In Israel in order to be a realist, you must believe in miracles” David Ben Gurion.

But what happens when Israelis expand out to foreign shores.. surprise cultural changes, and fundraising and recruitment practises, and some lessons for us all.

On Wednesday evening I attended ‘TALKING TACHLES’- a small panel discussion and networking event organised by the Israel Tech Parliament where Israeli company founders were interviewed on their experience of doing business here in the UK.

The timing of such events couldn’t be more topical for me, bearing in mind bilateral trade between the UK and Israel reached £6.9bn in 2017, up 25% compared to £5.5bn in 2016. The growth in trade is expected to continue…

“As more Israeli companies look to open operations in the UK, the outlook for 2018 is good and we expect to see continued growth in trade and investment between the UK and Israel.” Director of UK Israel Business Business Hugo Bieber

Back to the event, the overall theme put to the panel for discussion.. How do you hire the best people and raise funds from top VCs all while building a global startup?

In keeping with the high calibre of savvy specialists that have spoken at previous events run by Tech Parliament, the speakers, were as sharp as they were knowledgeable in successful entrepreneurship. As was to be expected, there were some charismatic disagreements on the topic of the most suitable way or raising funds for your startups, however many agreements on the good practice in raising funds and sourcing and building excellent teams.

Comparisons of the UK market were made against leading Tech ecosystems, the likes of LA, Tel Aviv and NY.

The list below is by no way exhaustive, and in this short piece, it is my intention to relay some of the lessons shared by the panel.

“Optimise for resilience”


Really review the background and market expertise added by the investor, as the biggest dilution of your company will be at the seed stage. The experience that the investor has in the sector you’re in is crucial, and startups should not undervalue the investors legacy, at least exposure, in the space they are wishing to disrupt.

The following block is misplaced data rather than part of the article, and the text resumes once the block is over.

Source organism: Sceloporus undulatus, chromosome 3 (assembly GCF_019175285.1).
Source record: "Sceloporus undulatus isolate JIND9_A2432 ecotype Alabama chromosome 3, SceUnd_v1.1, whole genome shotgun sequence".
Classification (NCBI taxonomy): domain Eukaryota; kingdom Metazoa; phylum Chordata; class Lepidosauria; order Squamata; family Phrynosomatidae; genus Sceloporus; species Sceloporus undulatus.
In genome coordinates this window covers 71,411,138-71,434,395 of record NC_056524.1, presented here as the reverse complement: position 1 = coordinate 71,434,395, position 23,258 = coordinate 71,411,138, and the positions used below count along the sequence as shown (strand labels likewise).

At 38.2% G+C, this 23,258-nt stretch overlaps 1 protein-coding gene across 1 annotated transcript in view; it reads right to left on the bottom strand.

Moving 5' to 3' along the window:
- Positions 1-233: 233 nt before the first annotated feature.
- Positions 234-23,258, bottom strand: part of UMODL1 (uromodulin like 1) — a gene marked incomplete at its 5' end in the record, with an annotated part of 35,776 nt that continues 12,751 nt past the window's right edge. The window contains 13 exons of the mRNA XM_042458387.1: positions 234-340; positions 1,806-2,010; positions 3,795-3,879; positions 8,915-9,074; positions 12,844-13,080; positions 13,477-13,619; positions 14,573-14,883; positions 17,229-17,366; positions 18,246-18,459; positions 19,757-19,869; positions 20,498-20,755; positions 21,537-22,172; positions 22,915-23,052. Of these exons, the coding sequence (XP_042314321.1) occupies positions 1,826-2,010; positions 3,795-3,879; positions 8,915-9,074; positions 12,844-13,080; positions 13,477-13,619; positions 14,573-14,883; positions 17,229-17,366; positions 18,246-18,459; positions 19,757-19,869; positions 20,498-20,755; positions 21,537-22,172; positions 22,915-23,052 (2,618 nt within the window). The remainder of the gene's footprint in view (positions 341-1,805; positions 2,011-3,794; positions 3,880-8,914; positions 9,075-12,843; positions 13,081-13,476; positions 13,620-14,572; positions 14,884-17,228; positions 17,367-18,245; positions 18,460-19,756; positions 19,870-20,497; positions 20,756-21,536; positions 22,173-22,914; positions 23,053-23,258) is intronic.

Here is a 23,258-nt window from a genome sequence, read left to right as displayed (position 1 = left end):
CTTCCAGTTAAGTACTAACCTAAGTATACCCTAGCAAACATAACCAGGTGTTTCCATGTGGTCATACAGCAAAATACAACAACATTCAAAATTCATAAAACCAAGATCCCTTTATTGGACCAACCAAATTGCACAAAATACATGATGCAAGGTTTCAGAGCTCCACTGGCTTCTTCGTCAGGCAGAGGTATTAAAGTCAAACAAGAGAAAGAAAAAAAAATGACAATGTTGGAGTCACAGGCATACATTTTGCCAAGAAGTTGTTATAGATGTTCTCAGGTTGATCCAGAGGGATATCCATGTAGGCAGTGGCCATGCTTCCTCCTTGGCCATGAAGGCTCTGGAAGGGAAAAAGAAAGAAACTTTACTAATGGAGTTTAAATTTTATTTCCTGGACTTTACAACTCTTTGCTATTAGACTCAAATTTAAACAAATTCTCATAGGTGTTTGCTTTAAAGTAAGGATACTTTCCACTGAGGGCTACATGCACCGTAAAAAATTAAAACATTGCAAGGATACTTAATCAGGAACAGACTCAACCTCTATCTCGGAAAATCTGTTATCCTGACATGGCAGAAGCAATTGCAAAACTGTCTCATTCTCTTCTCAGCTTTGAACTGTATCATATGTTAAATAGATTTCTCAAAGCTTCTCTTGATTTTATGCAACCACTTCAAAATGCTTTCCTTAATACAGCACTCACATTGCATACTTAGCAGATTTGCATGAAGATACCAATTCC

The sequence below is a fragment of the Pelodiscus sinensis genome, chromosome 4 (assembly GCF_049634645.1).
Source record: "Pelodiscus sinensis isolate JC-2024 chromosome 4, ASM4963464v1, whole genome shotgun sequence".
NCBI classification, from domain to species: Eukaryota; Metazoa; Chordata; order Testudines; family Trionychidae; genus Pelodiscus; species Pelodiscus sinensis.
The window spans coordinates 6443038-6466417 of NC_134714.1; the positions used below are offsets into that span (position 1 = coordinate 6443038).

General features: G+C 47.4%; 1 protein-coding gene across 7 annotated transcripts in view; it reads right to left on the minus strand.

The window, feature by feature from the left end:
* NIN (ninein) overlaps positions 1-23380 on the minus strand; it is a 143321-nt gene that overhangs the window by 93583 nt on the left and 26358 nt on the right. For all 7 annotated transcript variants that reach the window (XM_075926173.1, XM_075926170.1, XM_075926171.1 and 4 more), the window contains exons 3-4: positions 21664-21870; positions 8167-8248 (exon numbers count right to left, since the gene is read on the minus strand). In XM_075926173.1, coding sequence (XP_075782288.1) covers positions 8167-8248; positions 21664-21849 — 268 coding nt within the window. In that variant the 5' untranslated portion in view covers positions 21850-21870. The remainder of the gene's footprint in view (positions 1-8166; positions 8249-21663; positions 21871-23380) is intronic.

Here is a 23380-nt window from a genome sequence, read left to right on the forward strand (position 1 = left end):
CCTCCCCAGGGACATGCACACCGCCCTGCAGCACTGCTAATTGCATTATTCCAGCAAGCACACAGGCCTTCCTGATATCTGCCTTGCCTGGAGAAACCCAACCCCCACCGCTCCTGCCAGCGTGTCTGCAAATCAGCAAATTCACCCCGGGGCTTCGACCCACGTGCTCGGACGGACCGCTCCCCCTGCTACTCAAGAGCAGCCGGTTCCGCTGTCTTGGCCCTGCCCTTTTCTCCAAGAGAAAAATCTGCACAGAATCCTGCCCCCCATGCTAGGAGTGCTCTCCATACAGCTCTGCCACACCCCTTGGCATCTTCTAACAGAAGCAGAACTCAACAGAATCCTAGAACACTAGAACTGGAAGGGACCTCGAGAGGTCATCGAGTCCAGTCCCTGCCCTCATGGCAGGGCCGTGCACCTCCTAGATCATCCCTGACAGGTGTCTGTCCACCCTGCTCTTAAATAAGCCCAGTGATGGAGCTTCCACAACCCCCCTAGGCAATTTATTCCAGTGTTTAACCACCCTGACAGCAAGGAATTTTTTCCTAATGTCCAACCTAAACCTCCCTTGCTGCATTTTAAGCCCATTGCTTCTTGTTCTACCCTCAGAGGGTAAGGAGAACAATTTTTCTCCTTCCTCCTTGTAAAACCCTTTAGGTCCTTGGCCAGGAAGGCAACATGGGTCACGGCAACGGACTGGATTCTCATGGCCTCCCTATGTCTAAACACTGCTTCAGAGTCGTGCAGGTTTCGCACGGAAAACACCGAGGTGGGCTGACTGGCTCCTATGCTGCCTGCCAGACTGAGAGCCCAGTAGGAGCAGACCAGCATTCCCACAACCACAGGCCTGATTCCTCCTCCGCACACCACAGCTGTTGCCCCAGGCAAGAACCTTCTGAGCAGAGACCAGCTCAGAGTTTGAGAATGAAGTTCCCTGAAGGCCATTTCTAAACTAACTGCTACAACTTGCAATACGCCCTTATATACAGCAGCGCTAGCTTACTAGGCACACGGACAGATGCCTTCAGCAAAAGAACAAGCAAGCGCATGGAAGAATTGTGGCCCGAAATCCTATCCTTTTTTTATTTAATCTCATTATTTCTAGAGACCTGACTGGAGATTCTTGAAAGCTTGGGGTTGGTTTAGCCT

“The UK is a more relaxed startup environment compared with NY, West Coast and Israel, which is often an advantage when building relationships”


‘Chutzpah’ often understood as ‘extreme self-confidence or audacity’ has its pro’s and con’s when working with prospective clients. While young Israeli’s can be known for utilising their resourcefulness and drive, to meet ambitious promises made to new clients, larger UK organisations will expect structures in place in order.

One of the panellists highlighted that a younger member of the team had to be reminded of whats more important, winning the argument with the client, or keeping them as a client.


Even when launching your service in a foreign market, you need to be the most knowledgeable, most target-driven leader within your startup.

‘You should be the first sales person in your business’


You would be severely limiting your fundraising potential if you only went to VC’s in your native country. That said, it was stated that ‘Israeli VC’s can be the most cynical in the world’

The benefit of this is that thorough analysis, and funding rejection explanation can add valuable insight, often shaping your business model and growth strategy. Thus leaving you in a stronger position when applying for investment elsewhere.

The question time at the end brought about some well thought out questions from the 90% Hebrew speaking audience. As a Brit, and aiming to help British invest get a slice of the economic miracle that is the Israeli ‘startup nation’ I’m grateful that the panel found some things they liked about the British way of working, and the desire of the entrepreneurs to build long-term partnerships here in the UK.

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